‘I ef­fec­tively live over the shop’

The Daily Telegraph - Saturday - - Front Page -

I live a bi­sected ex­is­tence for most of the year. Dur­ing the sum­mer months, my wife, Jenny, and I re­pair to our house in north Nor­folk. We just love it be­cause of the old cliché, the big blue sky – not al­ways blue of course, but it’s the sense of space and ex­pan­sive­ness that is very at­trac­tive. Par­tic­u­larly when you live the other part of your life un­der the Heathrow flight path or in the hus­tle and bus­tle of met­ro­pol­i­tan London. Nor­folk is a won­der­ful an­ti­dote to all that, and I love be­ing able to walk on the great beach at Holkham or go to some­where like Cromer, where the faded Ed­war­dian grandeur rather ap­peals to me. It’s a com­fort­able old over­coat of a place.

I’ve been a head­mas­ter for 25 years [at Chig­well School and Oakham School be­fore Eton] and the way the job has changed most sig­nif­i­cantly in that time, of course, is in the im­me­di­acy of con­tact. One is in touch all the time th­ese days, even on hol­i­day. In a funny kind of way this makes it eas­ier to phys­i­cally go away, but whether you’re men­tally able to dis­con­nect as well is a dif­fer­ent chal­lenge.

Now that term has started again – this will be my third-last, since I leave Eton at the end of this year – the first thing I’d say about week­ends at Eton is that they are just the same as the work­ing week, with a dif­fer­ent rhythm. The one phrase you don’t hear around school is “have a good week­end”. But they are still very good fun.

On a Fri­day evening we’ll be en­ter­tain­ing some folk at Head­mas­ter’s House, which is lo­cated in part of the great me­dieval clois­ters here in the heart of the school. It’s a good place for do­ing the job, which is to say it’s got some good re­cep­tion rooms and a large din­ing room. And be­cause my of­fice is also my house, I ef­fec­tively live over the shop.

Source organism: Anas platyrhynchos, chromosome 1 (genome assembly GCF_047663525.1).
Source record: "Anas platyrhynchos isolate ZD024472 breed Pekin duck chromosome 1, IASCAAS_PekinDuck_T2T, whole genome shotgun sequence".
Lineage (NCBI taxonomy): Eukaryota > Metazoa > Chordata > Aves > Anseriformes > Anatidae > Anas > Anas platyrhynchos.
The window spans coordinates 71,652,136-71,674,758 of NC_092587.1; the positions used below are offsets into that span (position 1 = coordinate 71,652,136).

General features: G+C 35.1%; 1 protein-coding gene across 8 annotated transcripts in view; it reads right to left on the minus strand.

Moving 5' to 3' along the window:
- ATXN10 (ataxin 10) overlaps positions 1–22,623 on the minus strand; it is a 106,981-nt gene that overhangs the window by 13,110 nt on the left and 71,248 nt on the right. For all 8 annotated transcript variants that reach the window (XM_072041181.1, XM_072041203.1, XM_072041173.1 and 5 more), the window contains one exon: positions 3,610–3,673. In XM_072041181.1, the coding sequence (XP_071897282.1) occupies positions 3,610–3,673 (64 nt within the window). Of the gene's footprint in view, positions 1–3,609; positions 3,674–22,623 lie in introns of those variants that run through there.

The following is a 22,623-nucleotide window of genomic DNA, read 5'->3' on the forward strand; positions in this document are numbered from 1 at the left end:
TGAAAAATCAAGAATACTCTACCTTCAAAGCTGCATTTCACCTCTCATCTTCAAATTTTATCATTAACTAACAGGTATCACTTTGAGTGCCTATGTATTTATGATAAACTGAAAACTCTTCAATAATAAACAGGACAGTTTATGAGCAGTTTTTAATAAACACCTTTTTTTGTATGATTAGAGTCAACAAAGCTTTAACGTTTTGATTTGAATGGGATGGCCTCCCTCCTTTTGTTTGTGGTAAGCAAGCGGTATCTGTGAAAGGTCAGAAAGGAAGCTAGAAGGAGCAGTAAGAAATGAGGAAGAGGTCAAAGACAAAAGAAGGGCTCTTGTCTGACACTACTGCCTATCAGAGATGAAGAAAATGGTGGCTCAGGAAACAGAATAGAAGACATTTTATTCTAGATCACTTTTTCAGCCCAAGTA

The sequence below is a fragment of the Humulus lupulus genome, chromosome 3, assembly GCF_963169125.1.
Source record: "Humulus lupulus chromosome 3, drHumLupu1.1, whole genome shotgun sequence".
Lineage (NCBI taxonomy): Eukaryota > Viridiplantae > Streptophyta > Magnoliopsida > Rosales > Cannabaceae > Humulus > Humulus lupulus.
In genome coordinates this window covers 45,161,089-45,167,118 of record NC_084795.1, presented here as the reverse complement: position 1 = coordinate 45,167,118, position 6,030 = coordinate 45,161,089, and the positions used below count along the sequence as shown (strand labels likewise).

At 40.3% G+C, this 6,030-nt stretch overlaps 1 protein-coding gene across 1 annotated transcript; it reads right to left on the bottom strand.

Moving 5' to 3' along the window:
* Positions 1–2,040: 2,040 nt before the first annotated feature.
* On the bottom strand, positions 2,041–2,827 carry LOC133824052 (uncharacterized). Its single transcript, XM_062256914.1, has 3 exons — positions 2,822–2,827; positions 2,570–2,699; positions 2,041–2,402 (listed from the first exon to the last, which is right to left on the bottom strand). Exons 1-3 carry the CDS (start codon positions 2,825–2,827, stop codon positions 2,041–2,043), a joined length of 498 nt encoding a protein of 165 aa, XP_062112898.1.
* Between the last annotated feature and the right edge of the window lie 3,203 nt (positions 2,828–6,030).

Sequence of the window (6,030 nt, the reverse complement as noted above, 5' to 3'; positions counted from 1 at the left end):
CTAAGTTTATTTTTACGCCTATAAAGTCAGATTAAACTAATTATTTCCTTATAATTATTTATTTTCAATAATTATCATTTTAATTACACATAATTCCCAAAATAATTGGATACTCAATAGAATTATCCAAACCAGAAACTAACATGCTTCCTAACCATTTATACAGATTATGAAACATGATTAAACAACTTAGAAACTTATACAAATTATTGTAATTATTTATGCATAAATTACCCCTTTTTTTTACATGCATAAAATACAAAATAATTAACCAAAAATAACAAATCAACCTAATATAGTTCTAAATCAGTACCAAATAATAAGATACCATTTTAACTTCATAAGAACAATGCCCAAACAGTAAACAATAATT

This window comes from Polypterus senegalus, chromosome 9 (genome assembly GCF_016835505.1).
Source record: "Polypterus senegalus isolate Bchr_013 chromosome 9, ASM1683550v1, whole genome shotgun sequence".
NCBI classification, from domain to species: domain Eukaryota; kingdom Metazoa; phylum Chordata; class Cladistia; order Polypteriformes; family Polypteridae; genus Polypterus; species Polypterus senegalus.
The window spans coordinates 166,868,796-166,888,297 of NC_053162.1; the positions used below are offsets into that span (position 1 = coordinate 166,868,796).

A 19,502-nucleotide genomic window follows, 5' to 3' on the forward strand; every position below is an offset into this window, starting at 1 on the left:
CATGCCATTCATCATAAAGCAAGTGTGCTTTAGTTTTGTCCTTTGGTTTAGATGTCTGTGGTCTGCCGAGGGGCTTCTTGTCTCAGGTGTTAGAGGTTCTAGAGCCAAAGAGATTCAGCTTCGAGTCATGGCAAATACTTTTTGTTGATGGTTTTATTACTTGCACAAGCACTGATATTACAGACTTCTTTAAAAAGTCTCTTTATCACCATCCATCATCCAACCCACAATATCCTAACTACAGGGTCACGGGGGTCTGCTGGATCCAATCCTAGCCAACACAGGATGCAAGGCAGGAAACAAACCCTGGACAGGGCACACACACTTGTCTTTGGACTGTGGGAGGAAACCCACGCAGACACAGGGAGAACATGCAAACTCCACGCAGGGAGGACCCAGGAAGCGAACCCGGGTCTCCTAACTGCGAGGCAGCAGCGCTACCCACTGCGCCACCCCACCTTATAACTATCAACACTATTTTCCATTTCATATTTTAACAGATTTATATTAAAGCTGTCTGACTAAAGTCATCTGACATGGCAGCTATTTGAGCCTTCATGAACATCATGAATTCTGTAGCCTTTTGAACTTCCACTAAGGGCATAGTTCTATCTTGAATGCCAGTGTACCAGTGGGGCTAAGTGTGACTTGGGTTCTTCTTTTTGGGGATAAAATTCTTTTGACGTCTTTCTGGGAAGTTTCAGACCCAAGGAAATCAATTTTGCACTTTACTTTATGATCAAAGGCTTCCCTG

Satur­day morn­ing tends to be a com­pletely nor­mal school morn­ing. I keep a half-hour slot free at 8am so any boy can come and see me. We dis­cuss all kinds of things – ei­ther they’ve got a good idea or they want a prize voucher signed, or they’re try­ing to get me to over­turn a decision their house­mas­ter has made. I can see that one com­ing a mile off.

Then it’s lessons in the usual way, un­til at 11.20 we have Cham­bers, a meet­ing where all 160 teach­ers get to­gether for 20 min­utes. Fun­nily enough in the age of email I think it is more im­por­tant than ever to meet face to face, par­tic­u­larly if we’re talk­ing about the boys. Just be­fore lunch I take what’s called The Bill, which is when I see any boy who has trans­gressed in some way and de­cide what to do with them. I al­ways make a point of lis­ten­ing to what they have to say, just in case there’s another side to the story.

Satur­day af­ter­noon is a bit of a high­light of my week, which per­haps sounds a bit sad. I walk around all the games pitches get­ting some ex­er­cise and see­ing what’s go­ing on. Be­ing a big school there’s a huge va­ri­ety of sport­ing ac­tiv­ity, and in the evening there’ll usu­ally be a play or con­cert. I rarely have any evenings off dur­ing term-time be­cause there are al­ways things on the go, but at­tend­ing the the­atre on a Satur­day evening cer­tainly doesn’t feel like work. We have 20 or so full-scale the­atri­cal pro­duc­tions a year, and they are a gen­uine plea­sure to me be­cause the boys al­ways dis­play such an ex­tra­or­di­nary de­gree of in­ven­tive­ness.

Herbal tea or stiff drink? I do like mint tea but oc­ca­sion­ally a stiff drink is very nec­es­sary. Prob­a­bly a gin and tonic.

What are you lis­ten­ing to? Arvo Pärt, a fas­ci­nat­ing con­tem­po­rary mu­si­cian.

What would your last meal be? Ital­ian (mem­o­ries of many fam­ily hol­i­days) – with proper pasta. The play­wright Christo­pher Mar­lowe, who would be noth­ing if not en­ter­tain­ing. Ve­he­mently re­fus­ing to read any kind of in­struc­tion man­ual.

Best Eton mo­ment? There are too many to men­tion – but each time we se­cure fund­ing for a new schol­ar­ship, def­i­nitely.

Your legacy? My un­fash­ion­able mous­tache, which causes much amuse­ment among the boys.

The walk along the north Nor­folk coast from Wells to Burn­ham Overy Staithe

Whiling away time in sec­ond-hand book­shops

Wit­ness­ing the re­silience of a gar­den that has sur­vived my­at­ten­tions

Any mu­sic by Thomas Tal­lis

I’m Sorry I Haven’t a Clue on Ra­dio 4

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